With some of our clients seeing as much as two times the revenue in the Facebook Ads interface as Google Analytics for the same campaigns, you could come to the conclusion that Facebook is overstating conversions for their channel. But are they?
This phenomenon also creates a lot of issues when you aggregate performance data from other channels together – you find that once you add Facebook and Google Ads together you have 80 conversions but when you look at your website back end or Google Analytics you only have 50 conversions.
In this article I’m first going to unpack why Facebook’s counting of view-through conversions in their attribution model creates this issue of “double counting” conversions.
Secondly, we’re going to look at how to solve this with fractional attribution and finally answer the question: are Facebook’s view-through conversions really worth as much as Facebook states they are, or what percentage of a conversion should they really receive?
The difference in numbers comes from the different platforms counting conversions differently using different attribution models.
Google Analytics uses a last-click attribution model whereas Facebook uses a last-click as well as counting view-through conversions, where a user sees your advert but does not click.
These view-through conversions, where Facebook counts a conversion that happened within one day of seeing your advert on Facebook, is what causes this discrepancy.
For example, take this customer journey: someone first visits your site from a generic Google advert where they searched for “men’s blue socks”, then they browse and leave. Later on they head over to Facebook and see your advert but don’t click on it. Finally they come back the next day and purchase the blue socks.
Here you would see a conversion in Google Ads because that was the last click, you would also see a conversion in Facebook because a user saw the ad a day before and it counts view-through conversions in the last 24 hours as a conversion.
In reality, there was only one sale but looking at the two interfaces you would see two conversions.
Google Analytics does not record Facebook’s view-through conversions so you would see the one conversion there, attributed to the Google Ads campaign.
When you have multiple touch points across channels you’re bound to have overlap in terms of conversion reporting, so you will need to create a strategy for attributing conversions.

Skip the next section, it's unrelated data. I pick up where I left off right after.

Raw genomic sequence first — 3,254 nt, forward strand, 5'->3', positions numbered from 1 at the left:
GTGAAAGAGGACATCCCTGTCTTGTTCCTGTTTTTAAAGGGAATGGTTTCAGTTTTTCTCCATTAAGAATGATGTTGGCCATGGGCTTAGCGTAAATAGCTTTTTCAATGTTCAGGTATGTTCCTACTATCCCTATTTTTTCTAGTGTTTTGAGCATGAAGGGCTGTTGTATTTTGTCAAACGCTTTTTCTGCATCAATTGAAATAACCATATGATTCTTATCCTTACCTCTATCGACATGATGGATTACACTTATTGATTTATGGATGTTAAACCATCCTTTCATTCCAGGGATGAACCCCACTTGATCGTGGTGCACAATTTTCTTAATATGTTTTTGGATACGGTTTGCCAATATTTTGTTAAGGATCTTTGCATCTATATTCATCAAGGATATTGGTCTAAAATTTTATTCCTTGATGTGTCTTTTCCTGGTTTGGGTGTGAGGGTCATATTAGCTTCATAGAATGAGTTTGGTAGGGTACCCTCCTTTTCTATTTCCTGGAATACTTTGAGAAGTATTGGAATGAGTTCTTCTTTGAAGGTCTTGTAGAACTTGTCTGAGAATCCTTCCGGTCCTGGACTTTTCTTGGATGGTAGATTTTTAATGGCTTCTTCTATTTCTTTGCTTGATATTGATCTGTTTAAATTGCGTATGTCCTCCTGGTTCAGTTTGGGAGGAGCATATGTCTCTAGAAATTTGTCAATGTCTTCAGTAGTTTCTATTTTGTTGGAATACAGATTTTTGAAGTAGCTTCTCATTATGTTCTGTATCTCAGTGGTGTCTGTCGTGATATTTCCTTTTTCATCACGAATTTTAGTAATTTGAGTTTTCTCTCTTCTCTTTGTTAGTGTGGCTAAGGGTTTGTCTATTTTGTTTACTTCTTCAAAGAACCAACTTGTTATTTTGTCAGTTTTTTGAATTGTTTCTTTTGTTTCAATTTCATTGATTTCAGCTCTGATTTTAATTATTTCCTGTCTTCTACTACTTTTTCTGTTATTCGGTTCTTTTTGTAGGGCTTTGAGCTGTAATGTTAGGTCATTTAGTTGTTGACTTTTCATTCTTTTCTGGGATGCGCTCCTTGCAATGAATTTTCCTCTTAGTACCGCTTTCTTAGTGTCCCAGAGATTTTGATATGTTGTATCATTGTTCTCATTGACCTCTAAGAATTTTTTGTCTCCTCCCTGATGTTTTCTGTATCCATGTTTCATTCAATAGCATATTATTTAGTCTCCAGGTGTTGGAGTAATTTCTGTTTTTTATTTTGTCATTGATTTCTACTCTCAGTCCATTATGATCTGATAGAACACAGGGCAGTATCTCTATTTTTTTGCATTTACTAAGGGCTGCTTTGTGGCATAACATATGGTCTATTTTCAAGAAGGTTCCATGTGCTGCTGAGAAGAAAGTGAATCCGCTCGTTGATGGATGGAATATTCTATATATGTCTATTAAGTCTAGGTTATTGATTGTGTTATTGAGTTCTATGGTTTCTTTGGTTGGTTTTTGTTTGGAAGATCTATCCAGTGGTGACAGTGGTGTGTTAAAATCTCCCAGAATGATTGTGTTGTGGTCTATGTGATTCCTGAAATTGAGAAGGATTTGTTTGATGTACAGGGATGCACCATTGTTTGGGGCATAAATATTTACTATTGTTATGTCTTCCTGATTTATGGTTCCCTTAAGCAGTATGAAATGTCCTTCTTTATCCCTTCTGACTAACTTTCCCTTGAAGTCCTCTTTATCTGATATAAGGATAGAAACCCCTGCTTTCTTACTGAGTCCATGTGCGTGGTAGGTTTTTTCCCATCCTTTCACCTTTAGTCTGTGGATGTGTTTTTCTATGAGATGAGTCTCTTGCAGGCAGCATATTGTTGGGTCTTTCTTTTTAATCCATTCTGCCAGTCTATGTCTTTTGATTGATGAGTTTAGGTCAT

The best way to do this is typically with a fractional based attribution model where different touchpoints are given different weightings.
So for example if you have a £10 sale where a user had seen a Facebook ad and then later searched on Google and purchased, you might say that the view-through conversion that Facebook generated is worth 0.2 of a conversion.
The last-click Google touch point would then be awarded 0.8 of the conversion, resulting in one conversion overall as opposed to two.
This is where things get complicated as you must determine to what extent Facebook view-through conversions provide incremental conversion increases on other channels from a performance standpoint.
That is in addition to the value that you attribute to the brand awareness that you generate from Facebook ads, which is likely to be greater than that of search ads.
From a performance standpoint, previous experiments comparing a brands creative vs a blank creative to see if view-through conversions made a difference, suggest the value of view-through conversions being between 0 to 0.2.
A great way to determine the exact value for yourself is to run your own AB test with a placebo where you test running a blank advert vs your creative to see if the view-through conversions make any difference to performance.
The difference in revenue between Facebook’s interface and Google Analytics is caused by Facebook also counting view-through conversions that GA doesn’t.
When aggregating data it’s important to use an attribution model that will allow you to take into consideration multiple touch points.
This will ensure you don’t have one conversion attributed to both Facebook and Google and effectively double counting a conversion. Instead you need to attribute a fraction of the conversion to both.
Finally, approach view-through conversions with caution. I would suggest assuming that they only provide a small incremental performance uplift in other channels unless you can prove otherwise with an AB test of a blank creative vs your current creative.